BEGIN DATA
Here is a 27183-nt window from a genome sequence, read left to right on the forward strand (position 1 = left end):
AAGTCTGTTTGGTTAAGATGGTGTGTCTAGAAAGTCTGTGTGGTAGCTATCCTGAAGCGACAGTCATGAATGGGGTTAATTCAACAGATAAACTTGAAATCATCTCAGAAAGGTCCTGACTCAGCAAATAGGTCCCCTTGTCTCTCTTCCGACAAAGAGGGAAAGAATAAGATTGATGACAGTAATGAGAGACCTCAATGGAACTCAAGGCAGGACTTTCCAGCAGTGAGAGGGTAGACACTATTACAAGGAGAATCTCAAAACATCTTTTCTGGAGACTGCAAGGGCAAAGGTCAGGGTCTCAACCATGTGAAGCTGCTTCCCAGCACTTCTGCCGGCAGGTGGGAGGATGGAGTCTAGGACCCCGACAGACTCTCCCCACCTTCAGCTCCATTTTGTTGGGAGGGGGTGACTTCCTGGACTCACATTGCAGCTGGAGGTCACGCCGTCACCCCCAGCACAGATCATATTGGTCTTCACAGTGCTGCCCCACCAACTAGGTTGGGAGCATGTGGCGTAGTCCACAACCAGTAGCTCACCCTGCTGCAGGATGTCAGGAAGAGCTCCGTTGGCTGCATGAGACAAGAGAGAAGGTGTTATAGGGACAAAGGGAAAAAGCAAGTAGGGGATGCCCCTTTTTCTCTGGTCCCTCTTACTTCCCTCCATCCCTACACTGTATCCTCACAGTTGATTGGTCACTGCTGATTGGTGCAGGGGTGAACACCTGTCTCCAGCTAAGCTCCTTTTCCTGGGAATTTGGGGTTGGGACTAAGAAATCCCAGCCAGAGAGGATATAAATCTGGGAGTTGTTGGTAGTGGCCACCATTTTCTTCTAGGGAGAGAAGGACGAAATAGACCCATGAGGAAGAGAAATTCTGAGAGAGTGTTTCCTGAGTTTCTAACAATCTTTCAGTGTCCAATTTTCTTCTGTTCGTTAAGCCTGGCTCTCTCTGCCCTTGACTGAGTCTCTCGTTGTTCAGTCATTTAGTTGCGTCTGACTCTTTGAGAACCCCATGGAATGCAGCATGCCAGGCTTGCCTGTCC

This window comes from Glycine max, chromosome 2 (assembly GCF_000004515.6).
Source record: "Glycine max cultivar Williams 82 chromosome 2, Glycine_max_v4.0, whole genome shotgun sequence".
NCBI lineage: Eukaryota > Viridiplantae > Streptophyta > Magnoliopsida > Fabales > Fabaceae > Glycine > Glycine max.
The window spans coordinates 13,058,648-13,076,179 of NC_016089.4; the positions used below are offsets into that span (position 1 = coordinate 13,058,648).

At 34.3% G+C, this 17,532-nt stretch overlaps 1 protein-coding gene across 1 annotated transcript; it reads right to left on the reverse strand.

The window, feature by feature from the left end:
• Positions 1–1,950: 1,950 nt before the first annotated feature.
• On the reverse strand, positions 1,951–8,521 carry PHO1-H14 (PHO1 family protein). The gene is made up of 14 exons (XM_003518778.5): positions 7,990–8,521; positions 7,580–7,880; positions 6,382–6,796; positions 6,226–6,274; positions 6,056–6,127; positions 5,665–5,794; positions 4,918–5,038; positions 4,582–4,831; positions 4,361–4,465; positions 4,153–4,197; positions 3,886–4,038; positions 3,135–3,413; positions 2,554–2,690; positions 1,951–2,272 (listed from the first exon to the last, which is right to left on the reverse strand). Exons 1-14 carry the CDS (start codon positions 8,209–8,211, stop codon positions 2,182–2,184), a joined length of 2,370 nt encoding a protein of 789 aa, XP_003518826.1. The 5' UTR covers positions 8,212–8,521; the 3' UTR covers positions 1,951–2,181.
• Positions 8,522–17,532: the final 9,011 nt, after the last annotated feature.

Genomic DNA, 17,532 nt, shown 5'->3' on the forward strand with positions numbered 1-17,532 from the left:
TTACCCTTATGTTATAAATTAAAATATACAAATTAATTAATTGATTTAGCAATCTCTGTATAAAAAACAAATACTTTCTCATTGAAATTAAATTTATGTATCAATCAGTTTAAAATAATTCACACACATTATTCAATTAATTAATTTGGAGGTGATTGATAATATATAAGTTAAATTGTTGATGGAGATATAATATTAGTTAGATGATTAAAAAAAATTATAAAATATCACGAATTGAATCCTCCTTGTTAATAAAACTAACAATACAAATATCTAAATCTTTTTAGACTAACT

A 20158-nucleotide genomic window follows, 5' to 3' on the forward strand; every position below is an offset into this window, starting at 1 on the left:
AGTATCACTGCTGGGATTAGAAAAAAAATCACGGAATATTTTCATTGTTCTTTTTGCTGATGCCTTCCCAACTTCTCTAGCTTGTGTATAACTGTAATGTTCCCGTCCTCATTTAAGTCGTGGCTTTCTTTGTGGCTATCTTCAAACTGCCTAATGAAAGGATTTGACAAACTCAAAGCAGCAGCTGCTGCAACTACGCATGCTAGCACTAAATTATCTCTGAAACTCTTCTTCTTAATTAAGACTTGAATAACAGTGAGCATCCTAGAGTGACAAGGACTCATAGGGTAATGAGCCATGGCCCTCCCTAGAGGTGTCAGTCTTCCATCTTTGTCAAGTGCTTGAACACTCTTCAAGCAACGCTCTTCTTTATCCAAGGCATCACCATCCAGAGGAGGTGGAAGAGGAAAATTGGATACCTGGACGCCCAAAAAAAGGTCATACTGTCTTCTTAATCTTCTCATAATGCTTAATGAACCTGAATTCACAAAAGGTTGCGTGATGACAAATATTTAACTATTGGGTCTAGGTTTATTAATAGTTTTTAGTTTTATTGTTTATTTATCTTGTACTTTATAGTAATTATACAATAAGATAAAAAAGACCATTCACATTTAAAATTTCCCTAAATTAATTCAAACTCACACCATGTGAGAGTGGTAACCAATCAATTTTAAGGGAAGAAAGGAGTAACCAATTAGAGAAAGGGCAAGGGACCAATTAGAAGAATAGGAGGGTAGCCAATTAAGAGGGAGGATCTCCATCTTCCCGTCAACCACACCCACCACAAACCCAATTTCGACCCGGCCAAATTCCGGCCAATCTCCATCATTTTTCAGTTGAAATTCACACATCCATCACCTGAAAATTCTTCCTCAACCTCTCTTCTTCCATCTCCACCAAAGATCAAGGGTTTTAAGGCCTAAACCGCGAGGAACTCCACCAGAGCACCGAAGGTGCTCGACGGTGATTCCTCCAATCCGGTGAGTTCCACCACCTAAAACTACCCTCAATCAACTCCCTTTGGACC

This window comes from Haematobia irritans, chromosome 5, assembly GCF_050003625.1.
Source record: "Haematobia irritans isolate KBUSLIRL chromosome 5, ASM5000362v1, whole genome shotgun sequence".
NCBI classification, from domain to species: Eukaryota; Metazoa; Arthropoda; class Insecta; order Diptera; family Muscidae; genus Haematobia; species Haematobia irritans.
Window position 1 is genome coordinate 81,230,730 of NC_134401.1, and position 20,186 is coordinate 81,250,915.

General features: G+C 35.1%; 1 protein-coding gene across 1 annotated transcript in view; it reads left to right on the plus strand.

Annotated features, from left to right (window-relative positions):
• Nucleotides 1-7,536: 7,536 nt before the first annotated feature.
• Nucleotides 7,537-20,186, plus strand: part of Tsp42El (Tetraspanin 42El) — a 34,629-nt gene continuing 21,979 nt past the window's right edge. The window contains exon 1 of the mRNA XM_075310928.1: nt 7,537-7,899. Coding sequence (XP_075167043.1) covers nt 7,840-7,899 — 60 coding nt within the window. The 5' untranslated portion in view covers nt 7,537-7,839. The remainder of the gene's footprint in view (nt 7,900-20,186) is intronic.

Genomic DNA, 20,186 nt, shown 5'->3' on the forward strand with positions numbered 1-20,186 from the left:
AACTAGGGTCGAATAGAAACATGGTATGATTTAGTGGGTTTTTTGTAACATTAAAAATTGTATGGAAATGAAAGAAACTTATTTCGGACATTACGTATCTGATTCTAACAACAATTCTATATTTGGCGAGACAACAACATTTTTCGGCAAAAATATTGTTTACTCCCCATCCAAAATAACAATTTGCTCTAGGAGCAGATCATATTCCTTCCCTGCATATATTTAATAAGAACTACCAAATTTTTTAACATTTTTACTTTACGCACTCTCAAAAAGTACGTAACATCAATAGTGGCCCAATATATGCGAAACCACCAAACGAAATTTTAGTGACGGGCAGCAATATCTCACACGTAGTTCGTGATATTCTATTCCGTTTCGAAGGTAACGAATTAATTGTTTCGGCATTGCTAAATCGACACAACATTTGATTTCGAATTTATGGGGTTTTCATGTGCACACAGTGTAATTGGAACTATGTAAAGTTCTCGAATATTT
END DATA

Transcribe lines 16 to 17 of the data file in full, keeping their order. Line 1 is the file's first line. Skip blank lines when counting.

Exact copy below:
This window comes from Haematobia irritans, chromosome 5, assembly GCF_050003625.1.
Source record: "Haematobia irritans isolate KBUSLIRL chromosome 5, ASM5000362v1, whole genome shotgun sequence".